According to a 2012 article published by Reuters, more employers are paying their employees with restricted stock awards instead of heavily criticized stock options. Based on accounting rules at that time, restricted stock has a lower financial impact on corporate revenue than stock options. If you received a restricted stock award, your employer must follow some rules when reporting it on your annual W-2.
Normally, you don’t pay taxes on your stock grant when you receive it. However, you must pay taxes when the shares are vested, at which time the value of your shares is treated as ordinary income. In the taxable-wages boxes of your W-2, your employer includes the difference between the value of your grant upon vesting and its fair market value minus any payment you made for the grant when you received it.
Your employer must also include the taxes it withheld on the fair market value of the award in the respective withholding tax boxes of your W-2. When your shares vest, your employer must withhold Medicare and Social Security taxes from the fair market value. When you actually receive the shares, your employer withholds federal and applicable state and local income taxes. If vesting and your receipt of the shares happen at the same time or in the same year, your W-2 should show your Medicare, Social Security and income tax withholding amounts.
Section 83(b) of the Internal Revenue Code gives you the option to modify how your restricted stock award is taxed. Under the code, your employer adds the fair market value of the award, excluding any amount you paid for it, into your gross income at the time you receive the grant. Your employer also withholds taxes from the grant when you receive it. Therefore, you don’t pay taxes when the shares finally vest. In the taxable wages boxes of your W-2 for the year you received the grant, your employer includes the grant’s fair market value minus any amount you paid for it. It also puts your taxes withheld in the relevant withholding tax boxes of that same W-2.
Restricted stock comes in the form of a grant of company shares, which you cannot sell or transfer until the vesting requirements are fulfilled. During this restriction period, you’re entitled to receive dividends on the stock. Your employer must include your dividends in your taxable compensation on your W-2. The withholding boxes on your W-2 should include the taxes withheld from your dividend payments. If you elected Section 83(b), your dividends are taxed immediately and should show on your W-2 for the year you receive the dividend payment. If you didn’t elect Section 83(b), your dividends are paid and taxed when your shares are vested. In this case, they should show on your W-2 in the year your shares are vested.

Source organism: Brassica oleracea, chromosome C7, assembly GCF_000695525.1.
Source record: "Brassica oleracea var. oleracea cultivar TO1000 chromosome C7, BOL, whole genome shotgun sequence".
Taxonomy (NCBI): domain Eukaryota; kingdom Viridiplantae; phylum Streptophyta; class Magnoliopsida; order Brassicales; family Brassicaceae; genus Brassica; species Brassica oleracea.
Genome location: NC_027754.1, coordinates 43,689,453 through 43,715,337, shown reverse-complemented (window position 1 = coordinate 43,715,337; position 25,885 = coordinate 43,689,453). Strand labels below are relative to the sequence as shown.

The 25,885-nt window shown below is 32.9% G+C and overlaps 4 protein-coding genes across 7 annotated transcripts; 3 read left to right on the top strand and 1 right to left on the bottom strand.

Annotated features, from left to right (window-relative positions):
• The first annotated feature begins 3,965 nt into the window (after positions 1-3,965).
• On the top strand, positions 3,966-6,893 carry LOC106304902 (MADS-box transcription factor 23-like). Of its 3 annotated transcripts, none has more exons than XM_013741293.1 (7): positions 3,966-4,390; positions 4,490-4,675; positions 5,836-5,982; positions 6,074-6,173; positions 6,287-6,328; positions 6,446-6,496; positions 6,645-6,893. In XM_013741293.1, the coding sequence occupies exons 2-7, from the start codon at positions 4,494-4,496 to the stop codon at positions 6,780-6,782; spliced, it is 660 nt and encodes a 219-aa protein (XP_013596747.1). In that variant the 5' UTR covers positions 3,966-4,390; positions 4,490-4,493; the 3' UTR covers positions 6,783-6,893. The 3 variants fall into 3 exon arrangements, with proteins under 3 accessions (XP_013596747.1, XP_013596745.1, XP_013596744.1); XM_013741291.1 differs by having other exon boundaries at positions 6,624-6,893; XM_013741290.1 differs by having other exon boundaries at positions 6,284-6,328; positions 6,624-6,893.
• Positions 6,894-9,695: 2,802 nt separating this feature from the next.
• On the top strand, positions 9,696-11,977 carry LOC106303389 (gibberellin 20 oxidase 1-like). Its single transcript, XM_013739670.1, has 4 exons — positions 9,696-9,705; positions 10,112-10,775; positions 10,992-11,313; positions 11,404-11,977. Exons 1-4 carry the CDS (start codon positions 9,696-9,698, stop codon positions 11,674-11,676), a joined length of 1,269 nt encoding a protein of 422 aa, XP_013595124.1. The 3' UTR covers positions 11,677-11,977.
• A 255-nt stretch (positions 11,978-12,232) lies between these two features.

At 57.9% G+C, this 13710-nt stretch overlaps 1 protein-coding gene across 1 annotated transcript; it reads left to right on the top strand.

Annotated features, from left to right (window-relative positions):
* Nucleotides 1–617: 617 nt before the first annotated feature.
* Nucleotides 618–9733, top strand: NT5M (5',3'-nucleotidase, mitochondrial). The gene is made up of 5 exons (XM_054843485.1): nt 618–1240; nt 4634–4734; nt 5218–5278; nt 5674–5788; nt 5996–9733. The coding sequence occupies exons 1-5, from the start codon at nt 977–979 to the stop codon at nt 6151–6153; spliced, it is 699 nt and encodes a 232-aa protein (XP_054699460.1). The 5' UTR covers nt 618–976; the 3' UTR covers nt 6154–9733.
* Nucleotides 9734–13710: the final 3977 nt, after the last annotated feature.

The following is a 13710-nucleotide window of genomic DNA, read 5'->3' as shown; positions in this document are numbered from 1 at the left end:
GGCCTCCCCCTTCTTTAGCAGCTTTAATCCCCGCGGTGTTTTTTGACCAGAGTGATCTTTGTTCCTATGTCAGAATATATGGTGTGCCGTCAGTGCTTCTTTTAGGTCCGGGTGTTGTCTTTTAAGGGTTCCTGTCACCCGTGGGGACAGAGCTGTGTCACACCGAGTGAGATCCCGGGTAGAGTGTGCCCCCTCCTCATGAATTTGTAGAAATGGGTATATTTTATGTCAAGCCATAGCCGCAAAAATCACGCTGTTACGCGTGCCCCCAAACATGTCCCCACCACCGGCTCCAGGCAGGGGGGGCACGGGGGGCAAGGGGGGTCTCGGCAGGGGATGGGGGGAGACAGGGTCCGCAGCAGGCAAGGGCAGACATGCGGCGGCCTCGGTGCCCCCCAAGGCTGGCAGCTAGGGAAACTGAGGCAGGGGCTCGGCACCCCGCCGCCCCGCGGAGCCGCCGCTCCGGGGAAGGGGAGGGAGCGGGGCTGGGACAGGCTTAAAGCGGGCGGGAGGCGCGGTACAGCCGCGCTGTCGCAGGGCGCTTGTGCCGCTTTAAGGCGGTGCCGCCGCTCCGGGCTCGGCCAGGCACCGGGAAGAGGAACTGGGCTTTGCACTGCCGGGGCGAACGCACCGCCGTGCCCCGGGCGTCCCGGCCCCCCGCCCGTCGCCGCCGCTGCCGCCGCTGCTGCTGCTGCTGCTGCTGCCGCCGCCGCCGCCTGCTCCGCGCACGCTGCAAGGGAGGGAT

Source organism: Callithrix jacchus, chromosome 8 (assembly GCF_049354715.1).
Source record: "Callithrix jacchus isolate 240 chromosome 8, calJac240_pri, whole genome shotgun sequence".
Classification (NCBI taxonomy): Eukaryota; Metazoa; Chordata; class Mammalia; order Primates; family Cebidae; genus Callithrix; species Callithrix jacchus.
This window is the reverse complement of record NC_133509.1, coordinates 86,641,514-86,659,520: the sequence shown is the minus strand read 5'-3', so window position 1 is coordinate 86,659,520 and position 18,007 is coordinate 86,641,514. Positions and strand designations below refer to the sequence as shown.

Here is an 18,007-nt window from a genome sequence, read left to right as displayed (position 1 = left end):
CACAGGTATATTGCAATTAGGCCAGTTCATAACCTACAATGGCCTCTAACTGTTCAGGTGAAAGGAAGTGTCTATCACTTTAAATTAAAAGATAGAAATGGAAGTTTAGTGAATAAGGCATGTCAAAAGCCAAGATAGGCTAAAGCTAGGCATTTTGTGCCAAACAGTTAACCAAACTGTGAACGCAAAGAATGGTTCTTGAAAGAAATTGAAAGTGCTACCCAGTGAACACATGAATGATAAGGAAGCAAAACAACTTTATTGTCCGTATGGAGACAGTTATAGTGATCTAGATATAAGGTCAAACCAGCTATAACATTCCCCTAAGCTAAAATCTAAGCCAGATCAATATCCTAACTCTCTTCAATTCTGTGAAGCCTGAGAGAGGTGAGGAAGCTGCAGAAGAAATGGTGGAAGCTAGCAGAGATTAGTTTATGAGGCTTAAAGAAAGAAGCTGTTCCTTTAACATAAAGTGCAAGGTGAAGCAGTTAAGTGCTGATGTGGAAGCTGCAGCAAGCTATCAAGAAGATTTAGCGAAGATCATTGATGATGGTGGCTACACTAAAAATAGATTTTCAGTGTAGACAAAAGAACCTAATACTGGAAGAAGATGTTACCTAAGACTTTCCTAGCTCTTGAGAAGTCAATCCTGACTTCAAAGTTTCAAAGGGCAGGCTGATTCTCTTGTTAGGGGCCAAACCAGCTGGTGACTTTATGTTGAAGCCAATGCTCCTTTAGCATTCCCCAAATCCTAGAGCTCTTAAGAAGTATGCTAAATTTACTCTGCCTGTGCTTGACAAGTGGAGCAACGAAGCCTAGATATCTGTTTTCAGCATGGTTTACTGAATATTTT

In Box 14, labeled “Other” on your W-2, your employer may specify the amount of restricted stock that’s in your taxable wages boxes. Your taxable wages include all forms of compensation you received, including your salary and the restricted stock. By stating your stock amount in Box 14, your employer makes it easier for you to comprehend how much of the amount in the taxable wages boxes represents the award.
- Reuters: Analysis --- Despite Crunch, BNY Mellon Is a Stock-Option Contrarian
- Morgan Stanley Benefit Access: Filing Your Tax Forms After Selling Your Restricted Stock
- MyStockOptions: Restricted Stock and RSUs On Tax Returns -- How To Avoid Costly Mistakes
- MyStockOptions: Restricted Stock -- Basics
- IRS.gov: Wages, Salaries and Other Earnings
- Humana: Investor FAQs
- IRS.gov: 2013 Form W-2
- National Center of Employee Ownership: GPS -- Restricted Stock and Restricted Stock Units